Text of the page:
Shell Scripts are the things in linux which can make our lives easier. If you work with Linux based operating system you must have the experience of using command line interfaces in doing work. For some purposes you may have to repeat a several set of commands with same arguments again and again. At that time you may retype or use arrow keys. But let me explain how you can make your life easier at that time.
The solution is using a Shell Script. It’s a simple text file. You can write the commands what you want to execute again and again. After that once you execute that file It’ll execute those commands. So it saves our time. (This works much similar to Batch files in Windows)
How to do it
Here are the steps to make a Shell Script on Linux (Ubuntu).
1. Goto Applications → Terminal.
2. Type “gedit”. Gedit text editor will open for you. (you can also use “vi” text editor.)
3. Type the text shown below.
#! /bin/bash clear echo "HELLO WORLD ..........!!!" echo pwd
4. Now save it as “first.txt”
5. Go back to Terminal and go to the location(directory) where you saved first.txt (use “cd” command).
6. Then type:
chmod 755 first
7. Type ./first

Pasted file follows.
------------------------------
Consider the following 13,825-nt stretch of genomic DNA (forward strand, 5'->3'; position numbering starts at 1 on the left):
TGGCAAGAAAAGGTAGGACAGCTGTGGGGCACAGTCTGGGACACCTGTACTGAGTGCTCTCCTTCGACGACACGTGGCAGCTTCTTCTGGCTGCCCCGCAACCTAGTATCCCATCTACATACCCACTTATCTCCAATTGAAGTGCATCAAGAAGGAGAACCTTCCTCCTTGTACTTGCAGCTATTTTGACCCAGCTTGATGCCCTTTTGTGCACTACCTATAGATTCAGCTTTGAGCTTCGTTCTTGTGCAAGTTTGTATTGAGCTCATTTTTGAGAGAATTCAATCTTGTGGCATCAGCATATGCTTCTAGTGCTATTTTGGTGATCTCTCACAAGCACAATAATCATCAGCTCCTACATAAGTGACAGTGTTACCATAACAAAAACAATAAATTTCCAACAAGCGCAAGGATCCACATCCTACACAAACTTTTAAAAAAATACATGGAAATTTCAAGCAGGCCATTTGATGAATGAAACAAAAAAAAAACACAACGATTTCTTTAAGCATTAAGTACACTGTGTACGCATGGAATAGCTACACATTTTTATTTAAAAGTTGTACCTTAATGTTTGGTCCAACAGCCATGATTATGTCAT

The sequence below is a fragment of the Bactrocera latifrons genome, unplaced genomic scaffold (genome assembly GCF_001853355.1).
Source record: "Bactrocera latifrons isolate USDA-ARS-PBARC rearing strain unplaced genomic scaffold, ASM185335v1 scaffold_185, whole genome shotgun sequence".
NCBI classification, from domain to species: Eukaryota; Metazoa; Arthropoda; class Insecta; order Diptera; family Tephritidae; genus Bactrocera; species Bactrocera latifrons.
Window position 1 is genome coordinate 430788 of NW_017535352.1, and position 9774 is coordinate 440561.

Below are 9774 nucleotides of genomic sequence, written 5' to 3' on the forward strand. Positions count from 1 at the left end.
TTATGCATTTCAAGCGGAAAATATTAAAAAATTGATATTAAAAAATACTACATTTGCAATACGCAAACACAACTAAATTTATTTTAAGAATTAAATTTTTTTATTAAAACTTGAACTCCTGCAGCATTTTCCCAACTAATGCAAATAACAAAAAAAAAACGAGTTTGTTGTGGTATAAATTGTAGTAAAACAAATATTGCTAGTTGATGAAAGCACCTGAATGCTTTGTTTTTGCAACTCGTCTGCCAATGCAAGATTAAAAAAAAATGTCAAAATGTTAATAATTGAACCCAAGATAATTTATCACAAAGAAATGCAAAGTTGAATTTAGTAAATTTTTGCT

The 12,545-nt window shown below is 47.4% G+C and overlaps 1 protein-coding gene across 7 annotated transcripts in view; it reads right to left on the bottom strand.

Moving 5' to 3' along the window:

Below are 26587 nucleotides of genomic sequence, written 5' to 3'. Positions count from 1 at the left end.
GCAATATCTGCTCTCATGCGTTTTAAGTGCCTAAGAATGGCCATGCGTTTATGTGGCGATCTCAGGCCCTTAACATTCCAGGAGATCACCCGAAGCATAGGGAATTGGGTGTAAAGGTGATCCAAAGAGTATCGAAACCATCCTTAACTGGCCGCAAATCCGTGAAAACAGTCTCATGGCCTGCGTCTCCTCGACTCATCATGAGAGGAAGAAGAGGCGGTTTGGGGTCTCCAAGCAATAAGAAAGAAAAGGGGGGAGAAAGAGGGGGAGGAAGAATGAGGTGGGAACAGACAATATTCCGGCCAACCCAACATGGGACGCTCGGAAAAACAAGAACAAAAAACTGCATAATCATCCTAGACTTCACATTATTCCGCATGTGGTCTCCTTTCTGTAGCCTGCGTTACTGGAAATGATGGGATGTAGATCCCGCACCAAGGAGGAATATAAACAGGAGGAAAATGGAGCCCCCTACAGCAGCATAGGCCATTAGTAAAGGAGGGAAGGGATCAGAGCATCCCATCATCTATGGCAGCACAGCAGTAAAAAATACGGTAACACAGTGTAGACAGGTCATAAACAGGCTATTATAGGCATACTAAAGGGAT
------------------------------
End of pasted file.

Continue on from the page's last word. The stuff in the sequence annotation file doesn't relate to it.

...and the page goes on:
8. That’s all. You will see the commands you type in the text file is executed by the Terminal one by one.
Let’ have a closer look at what we have done.
The first line of the file tells what Shell you are going to use. For this example “bash” is used. (there are number of shells in /bin folder)
“clear” is to clear the screen.
“echo” is use to print HELLO WORLD …………..!!! on the Terminal. (double quotation is not necessary)
Likewise you can type commands you use in the Terminal.
When executing file we must use “chmod 755” once. It’ll give the permission “executable” to the file.
After that you can change that file according to your necessity.
- How to create a simple shell script on linux: http://www.linfo.org/create_shell_1.html
- What is Bash shell: http://computertechnos.blogspot.com/2008/08/what-is-ubuntu-bash-shell.html
- More about Bash shell: http://bash.cyberciti.biz/guide/Main_Page